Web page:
Can Safe Sex Save the Earth?

Religion and Sex
Illustration by John Ritter; Source: Andrew Olney / Getty; Sylvain Sonnet / Getty; Scott Ferrell / Congressional Quarterly-Getty

At age 60, Richard Cizik is used to being on the outs. He spent 28 years working at the National Association of Evangelicals, eventually becoming the lobbying group’s vice president for governmental affairs. But after taking a strong—and controversial—stand on climate change and then saying in an interview that he supported same-sex civil unions, Cizik says he was told to pack up his office and leave the premises.

If his ouster was meant to silence him, it didn’t work. Earlier this fall, the New Evangelical Partnership for the Common Good—a nonprofit Cizik cofounded—released a position paper laying out a moral argument for improving access to contraceptives and maternal health care. Although it’s not addressed in the paper, Cizik has also made the case that access to contraceptives is not only good for people, but also, since it helps curb overpopulation, good for the planet. On his blog, he calls family planning a “green technology.”

Cizik is well aware of the opposing argument—he made it himself for almost three decades: improving access to contraception implicitly condones sex outside of marriage, undermines marriage, and ultimately promotes abortion. As for climate change, he says that was the third rail in the conservative crowd he traveled in.

But he says that the more he looked at the data, the more convinced he became that those arguments were not just wrong, but un-Christian. Among the figures the paper uses to bolster this case are the fact that a woman dies in childbirth each minute, one in every four births is unplanned, and every year, contraception prevents some 112 million abortions worldwide. “How can you look at the data and not have your heart break? And not do something about it?” he says.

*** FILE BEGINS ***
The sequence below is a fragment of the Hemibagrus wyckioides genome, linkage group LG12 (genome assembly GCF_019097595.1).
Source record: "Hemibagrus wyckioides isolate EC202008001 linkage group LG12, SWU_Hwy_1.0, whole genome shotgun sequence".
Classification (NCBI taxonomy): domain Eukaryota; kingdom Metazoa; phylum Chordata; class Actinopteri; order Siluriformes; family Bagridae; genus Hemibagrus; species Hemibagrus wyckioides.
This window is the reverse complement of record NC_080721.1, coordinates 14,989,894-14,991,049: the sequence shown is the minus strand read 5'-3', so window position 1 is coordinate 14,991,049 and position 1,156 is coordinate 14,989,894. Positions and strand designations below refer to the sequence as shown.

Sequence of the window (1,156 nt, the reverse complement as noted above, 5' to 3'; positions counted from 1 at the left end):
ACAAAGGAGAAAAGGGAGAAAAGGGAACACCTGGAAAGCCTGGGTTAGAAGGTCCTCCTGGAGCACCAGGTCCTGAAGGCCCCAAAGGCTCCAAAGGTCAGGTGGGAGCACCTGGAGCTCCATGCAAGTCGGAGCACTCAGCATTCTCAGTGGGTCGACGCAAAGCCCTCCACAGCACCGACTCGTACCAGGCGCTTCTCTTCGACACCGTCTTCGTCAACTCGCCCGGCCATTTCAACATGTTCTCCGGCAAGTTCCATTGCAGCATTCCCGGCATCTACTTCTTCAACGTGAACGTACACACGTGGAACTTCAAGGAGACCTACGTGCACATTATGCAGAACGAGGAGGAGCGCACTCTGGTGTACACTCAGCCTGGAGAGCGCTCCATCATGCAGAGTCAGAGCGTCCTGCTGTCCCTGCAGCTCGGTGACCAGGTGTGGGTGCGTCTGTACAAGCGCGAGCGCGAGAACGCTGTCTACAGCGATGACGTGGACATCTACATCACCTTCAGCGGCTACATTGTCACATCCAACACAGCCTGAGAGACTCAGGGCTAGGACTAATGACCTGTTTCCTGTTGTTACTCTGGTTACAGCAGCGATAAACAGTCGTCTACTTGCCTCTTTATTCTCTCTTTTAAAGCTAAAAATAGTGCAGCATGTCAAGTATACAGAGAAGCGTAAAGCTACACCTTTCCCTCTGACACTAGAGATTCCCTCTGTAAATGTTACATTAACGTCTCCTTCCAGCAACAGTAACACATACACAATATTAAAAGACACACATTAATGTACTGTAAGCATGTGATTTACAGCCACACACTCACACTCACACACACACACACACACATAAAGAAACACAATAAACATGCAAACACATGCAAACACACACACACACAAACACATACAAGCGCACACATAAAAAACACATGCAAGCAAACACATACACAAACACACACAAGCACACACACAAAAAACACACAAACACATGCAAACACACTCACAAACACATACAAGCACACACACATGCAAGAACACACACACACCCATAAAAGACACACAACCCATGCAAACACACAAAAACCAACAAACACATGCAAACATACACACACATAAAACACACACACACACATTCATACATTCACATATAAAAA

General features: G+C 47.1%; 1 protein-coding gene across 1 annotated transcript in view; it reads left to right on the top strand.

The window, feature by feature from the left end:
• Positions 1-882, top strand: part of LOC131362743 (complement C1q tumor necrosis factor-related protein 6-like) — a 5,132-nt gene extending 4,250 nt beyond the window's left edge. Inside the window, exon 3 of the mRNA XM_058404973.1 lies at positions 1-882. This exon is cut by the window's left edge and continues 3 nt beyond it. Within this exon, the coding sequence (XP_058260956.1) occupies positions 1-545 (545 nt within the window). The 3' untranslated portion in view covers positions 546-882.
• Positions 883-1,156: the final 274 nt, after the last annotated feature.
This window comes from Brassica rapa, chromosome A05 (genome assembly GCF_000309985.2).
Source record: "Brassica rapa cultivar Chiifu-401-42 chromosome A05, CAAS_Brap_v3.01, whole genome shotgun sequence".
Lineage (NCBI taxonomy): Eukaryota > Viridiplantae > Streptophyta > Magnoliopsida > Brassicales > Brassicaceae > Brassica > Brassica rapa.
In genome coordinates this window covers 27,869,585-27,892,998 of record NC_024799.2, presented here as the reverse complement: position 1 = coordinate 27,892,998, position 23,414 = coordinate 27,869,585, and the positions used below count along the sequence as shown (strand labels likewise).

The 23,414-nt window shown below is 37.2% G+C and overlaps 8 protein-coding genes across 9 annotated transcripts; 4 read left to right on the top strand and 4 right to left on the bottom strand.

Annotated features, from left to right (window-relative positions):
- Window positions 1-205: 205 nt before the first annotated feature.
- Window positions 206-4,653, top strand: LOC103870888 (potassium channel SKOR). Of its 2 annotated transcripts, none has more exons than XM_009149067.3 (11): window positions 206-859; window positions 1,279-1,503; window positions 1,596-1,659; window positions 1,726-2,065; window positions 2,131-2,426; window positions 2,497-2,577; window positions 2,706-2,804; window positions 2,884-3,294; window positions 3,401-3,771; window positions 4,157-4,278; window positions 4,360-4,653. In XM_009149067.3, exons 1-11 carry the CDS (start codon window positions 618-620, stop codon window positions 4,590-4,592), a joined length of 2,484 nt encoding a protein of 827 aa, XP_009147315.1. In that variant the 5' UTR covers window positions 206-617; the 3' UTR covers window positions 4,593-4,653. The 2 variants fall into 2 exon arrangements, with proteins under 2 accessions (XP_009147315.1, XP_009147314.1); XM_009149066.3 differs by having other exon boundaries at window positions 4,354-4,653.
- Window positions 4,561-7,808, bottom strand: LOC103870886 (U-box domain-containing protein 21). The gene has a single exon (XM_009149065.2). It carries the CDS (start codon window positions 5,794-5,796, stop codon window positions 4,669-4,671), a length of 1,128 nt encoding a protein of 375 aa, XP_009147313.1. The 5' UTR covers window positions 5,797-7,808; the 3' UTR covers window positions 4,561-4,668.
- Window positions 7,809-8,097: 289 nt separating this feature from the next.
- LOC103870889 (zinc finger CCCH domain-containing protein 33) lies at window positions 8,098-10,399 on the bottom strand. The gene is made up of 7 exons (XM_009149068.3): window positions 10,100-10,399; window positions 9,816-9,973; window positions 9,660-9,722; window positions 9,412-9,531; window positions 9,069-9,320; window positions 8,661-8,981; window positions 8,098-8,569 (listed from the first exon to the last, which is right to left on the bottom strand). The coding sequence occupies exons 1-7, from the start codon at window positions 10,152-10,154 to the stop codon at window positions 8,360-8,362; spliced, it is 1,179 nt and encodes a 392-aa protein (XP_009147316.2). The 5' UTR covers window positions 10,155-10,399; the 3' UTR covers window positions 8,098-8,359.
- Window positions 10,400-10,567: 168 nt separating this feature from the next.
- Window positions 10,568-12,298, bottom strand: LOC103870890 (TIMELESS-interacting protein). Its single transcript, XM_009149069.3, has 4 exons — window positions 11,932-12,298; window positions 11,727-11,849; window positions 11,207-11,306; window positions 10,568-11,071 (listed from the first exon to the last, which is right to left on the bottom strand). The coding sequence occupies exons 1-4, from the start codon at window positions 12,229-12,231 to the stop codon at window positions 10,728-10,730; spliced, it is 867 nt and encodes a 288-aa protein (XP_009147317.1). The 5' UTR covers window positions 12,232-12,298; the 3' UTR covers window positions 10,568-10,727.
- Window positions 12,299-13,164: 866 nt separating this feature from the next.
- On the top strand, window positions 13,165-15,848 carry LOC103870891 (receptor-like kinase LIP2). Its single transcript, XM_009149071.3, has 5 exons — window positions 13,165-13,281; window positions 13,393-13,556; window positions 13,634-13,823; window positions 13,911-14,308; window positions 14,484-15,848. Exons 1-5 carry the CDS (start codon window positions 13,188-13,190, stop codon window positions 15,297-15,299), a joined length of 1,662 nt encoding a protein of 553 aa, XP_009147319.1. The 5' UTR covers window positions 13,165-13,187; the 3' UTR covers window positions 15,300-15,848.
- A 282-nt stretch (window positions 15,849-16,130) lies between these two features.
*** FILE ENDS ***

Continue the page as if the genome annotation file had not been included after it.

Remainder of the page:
Cizik says other leaders have expressed support, but he’s also had push-back. The Family Research Council’s Rob Schwarz­walder wrote a column in the Christian Post calling Cizik’s argument flat-out wrong. Cizik says friends and former colleagues have compared his position to China’s one-child policy. But Cizik thinks he’s more in touch with modern evangelical beliefs than the old guard. According to the Public Religion Research Institute, 86 percent of white evangelical Protestants say contraceptives are morally acceptable.

It’s not just evangelicals whom he has to convince. In July, Cizik attended a family-planning summit in London hosted by the Gates Foundation. His group of faith leaders wasn’t among the typical attendees at that sort of event, and Cizik says they were given just “a tiny little corner, given no speaking slot, acknowledged in no way.” At one point he was seated next to Eleanor Smeal, the president of the Feminist Majority Foundation. “I told her we should go on tour together,” he says, laughing. “She didn’t call me back.”

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